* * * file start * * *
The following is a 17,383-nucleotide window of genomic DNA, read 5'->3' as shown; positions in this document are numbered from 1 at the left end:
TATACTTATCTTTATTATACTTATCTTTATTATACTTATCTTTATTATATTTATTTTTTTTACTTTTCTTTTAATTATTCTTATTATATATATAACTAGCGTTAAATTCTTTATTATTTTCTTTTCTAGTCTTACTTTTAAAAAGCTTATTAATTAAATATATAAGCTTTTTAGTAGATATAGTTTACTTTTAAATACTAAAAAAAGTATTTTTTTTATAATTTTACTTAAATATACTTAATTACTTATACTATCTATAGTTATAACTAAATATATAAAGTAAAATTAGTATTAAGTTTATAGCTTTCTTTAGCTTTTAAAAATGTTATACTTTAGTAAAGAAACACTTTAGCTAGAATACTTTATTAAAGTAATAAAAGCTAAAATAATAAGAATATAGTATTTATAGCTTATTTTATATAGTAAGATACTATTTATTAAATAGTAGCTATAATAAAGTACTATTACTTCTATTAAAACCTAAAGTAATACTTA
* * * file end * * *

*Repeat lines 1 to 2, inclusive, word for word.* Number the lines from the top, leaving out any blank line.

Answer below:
The following is a 17,383-nucleotide window of genomic DNA, read 5'->3' as shown; positions in this document are numbered from 1 at the left end:
TATACTTATCTTTATTATACTTATCTTTATTATACTTATCTTTATTATATTTATTTTTTTTACTTTTCTTTTAATTATTCTTATTATATATATAACTAGCGTTAAATTCTTTATTATTTTCTTTTCTAGTCTTACTTTTAAAAAGCTTATTAATTAAATATATAAGCTTTTTAGTAGATATAGTTTACTTTTAAATACTAAAAAAAGTATTTTTTTTATAATTTTACTTAAATATACTTAATTACTTATACTATCTATAGTTATAACTAAATATATAAAGTAAAATTAGTATTAAGTTTATAGCTTTCTTTAGCTTTTAAAAATGTTATACTTTAGTAAAGAAACACTTTAGCTAGAATACTTTATTAAAGTAATAAAAGCTAAAATAATAAGAATATAGTATTTATAGCTTATTTTATATAGTAAGATACTATTTATTAAATAGTAGCTATAATAAAGTACTATTACTTCTATTAAAACCTAAAGTAATACTTA